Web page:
On why I am starting to hate the idea of making a difference

“You’re making a real difference.”

So I was informed by the keynote speaker at a fair trade chocolate meal I was at. The action of buying a ticket to a three course gourmet chocolate-based meal was, apparently, making that bit of difference that this world needs.

Before I go on I’d like to state that I thoroughly enjoyed the event and am only supportive of fair trade initiatives. But, I hated being told, multiple times, that buying a ticket to a nice meal was making a difference and that I could make even more of a difference – you know, really make that difference – by buying more fair trade products.

On an immediate level my objection stemmed from being reduced to a consumer. I suspect that our speaker did not intend this, but her constant reassurance that we were making a difference (and could do more!) made me feel like my primary mode of agency – especially insofar as we’re talking about doing good – was in commodity consumption, and petty commodity consumption at that. In a related vein, I did not like someone naming my effortless evening out (an expense I undertook for fun) as something akin to the difficult and complex work of peace and justice. Buying fair trade coffee and chocolate is probably a good thing, at least in many situations; but we ought not to misname it. Continue reading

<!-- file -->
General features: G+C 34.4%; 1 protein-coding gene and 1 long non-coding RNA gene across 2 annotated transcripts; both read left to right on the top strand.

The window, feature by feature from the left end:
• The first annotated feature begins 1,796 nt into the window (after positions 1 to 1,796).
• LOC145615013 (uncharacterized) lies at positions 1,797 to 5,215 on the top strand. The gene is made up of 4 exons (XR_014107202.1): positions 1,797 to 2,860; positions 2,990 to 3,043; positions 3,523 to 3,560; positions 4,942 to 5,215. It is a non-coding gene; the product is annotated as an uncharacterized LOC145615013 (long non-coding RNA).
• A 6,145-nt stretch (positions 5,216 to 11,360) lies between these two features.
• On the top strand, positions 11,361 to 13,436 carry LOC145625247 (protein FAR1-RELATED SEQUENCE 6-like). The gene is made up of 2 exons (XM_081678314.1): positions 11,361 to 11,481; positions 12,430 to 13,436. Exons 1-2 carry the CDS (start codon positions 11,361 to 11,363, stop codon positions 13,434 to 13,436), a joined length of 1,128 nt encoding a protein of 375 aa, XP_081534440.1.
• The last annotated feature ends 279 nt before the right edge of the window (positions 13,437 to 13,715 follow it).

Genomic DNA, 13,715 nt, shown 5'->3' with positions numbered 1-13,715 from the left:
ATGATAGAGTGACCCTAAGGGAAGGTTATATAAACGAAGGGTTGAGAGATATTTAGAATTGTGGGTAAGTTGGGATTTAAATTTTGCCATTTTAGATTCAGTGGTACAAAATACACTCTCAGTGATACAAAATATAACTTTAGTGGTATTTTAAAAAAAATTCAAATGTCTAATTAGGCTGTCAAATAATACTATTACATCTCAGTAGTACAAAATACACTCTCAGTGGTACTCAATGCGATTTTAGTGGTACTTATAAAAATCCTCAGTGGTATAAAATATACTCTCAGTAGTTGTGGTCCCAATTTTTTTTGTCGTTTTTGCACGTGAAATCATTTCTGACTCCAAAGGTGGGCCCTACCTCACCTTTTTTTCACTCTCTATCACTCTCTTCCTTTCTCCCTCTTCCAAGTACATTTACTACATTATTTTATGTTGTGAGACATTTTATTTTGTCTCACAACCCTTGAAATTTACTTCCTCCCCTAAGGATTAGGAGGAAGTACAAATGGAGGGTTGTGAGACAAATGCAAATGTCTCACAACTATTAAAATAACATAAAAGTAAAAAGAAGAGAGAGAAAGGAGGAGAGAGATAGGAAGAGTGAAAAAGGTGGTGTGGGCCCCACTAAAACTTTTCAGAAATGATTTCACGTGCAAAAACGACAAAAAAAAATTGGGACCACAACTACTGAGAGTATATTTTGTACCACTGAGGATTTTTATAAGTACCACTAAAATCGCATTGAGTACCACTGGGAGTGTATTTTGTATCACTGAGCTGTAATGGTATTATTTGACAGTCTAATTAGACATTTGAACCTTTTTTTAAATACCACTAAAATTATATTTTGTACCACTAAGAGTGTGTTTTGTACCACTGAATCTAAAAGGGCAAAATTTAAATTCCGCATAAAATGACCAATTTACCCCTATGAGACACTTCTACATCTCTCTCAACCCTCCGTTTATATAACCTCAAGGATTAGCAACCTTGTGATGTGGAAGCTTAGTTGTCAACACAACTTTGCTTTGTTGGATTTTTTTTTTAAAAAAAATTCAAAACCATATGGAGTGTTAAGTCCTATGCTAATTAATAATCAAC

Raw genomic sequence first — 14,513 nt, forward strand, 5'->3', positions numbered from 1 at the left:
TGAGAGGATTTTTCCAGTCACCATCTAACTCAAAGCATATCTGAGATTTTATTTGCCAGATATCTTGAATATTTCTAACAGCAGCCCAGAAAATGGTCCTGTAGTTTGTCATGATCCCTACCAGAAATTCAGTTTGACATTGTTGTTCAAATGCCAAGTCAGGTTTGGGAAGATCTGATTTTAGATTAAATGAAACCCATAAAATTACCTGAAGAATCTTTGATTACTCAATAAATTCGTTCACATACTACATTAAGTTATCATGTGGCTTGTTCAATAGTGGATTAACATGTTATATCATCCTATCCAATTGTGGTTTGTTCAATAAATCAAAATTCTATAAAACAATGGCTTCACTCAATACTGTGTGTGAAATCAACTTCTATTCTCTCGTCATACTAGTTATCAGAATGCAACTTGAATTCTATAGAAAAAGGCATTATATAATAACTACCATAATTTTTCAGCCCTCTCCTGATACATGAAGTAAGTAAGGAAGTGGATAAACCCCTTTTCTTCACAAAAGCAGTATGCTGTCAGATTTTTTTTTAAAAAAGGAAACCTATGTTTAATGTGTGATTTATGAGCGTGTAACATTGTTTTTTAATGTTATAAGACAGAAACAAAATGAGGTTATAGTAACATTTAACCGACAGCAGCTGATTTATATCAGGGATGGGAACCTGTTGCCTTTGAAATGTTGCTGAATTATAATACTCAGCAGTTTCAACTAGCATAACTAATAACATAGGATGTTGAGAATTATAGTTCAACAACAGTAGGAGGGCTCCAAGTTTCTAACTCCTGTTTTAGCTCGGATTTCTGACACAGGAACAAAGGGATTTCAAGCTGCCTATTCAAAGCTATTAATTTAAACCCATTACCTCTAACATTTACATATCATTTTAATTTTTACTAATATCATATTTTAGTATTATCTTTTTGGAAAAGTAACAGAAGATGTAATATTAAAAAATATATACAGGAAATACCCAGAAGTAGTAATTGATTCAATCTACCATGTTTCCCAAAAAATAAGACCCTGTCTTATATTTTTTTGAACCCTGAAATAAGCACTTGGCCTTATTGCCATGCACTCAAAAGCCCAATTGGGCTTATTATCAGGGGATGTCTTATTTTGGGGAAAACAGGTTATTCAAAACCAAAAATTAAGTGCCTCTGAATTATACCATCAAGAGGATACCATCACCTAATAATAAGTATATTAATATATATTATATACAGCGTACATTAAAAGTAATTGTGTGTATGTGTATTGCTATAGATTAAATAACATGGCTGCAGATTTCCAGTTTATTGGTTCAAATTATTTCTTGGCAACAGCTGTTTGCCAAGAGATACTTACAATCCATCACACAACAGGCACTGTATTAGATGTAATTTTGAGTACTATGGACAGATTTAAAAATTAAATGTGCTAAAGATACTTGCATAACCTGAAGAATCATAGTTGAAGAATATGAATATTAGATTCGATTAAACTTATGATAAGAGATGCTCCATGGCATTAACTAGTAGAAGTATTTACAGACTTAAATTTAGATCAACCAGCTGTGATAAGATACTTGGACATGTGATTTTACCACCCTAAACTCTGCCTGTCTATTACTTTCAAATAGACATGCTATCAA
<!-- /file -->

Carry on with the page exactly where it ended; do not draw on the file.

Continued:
Re: A Soldier Shunned

The Winnipeg Free Press published an article today on the phenomenon of Mennonite soldiers and WWII.

Over 40% of eligible Canadian Mennonites enlisted in the Armed Forces during WWII. The varying reactions this provoked at home, the activity of COs during and after the war, and the long-term results of this mass enlistment on the Canadian Mennonite community are all interesting, complex, and important stories.